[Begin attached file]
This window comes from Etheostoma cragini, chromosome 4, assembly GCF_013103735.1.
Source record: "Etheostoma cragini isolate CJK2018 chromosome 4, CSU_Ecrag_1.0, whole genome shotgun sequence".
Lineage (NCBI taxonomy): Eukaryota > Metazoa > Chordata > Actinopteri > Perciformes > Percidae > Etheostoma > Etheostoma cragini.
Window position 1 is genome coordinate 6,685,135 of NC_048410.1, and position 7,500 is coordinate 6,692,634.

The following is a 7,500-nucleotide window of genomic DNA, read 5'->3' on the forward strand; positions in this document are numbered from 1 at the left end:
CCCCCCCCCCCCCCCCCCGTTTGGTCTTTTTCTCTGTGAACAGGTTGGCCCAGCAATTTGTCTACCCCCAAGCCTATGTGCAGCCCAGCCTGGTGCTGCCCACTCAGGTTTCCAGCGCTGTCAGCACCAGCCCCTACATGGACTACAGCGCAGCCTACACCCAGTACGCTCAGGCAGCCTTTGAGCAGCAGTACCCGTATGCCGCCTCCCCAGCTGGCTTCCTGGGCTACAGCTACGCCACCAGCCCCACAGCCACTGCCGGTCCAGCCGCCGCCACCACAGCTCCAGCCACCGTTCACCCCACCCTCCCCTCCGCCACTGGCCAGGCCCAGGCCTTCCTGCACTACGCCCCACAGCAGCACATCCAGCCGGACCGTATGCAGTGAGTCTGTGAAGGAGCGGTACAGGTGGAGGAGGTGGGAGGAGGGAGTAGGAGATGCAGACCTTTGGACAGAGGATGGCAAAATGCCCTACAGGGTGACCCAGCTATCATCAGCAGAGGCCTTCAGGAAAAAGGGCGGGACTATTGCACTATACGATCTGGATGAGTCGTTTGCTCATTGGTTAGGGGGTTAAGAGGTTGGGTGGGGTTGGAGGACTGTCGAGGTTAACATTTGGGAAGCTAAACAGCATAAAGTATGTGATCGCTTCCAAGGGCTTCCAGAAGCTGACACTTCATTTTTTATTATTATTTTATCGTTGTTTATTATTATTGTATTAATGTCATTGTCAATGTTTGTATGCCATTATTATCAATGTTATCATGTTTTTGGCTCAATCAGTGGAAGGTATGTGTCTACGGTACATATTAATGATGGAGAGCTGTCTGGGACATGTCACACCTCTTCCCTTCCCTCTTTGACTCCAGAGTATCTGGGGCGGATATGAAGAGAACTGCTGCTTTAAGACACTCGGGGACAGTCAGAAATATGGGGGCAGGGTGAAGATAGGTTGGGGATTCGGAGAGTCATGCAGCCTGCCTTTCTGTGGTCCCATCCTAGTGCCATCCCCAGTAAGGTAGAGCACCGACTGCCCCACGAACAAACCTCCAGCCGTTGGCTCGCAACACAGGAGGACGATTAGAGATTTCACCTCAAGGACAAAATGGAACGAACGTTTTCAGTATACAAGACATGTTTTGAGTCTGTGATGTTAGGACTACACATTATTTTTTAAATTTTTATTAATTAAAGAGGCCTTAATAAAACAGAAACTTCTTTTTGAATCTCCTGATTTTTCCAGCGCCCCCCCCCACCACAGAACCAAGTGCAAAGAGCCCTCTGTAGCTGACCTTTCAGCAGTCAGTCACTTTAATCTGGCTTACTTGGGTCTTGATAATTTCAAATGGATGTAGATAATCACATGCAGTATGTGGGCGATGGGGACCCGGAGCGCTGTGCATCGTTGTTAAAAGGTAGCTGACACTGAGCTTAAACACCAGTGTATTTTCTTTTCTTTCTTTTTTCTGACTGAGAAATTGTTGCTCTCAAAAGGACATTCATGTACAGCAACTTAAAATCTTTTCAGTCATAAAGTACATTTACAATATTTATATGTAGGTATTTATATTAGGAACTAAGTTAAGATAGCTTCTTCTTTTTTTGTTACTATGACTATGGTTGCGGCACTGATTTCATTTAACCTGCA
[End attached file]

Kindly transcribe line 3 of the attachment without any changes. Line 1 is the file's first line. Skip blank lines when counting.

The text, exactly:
Lineage (NCBI taxonomy): Eukaryota > Metazoa > Chordata > Actinopteri > Perciformes > Percidae > Etheostoma > Etheostoma cragini.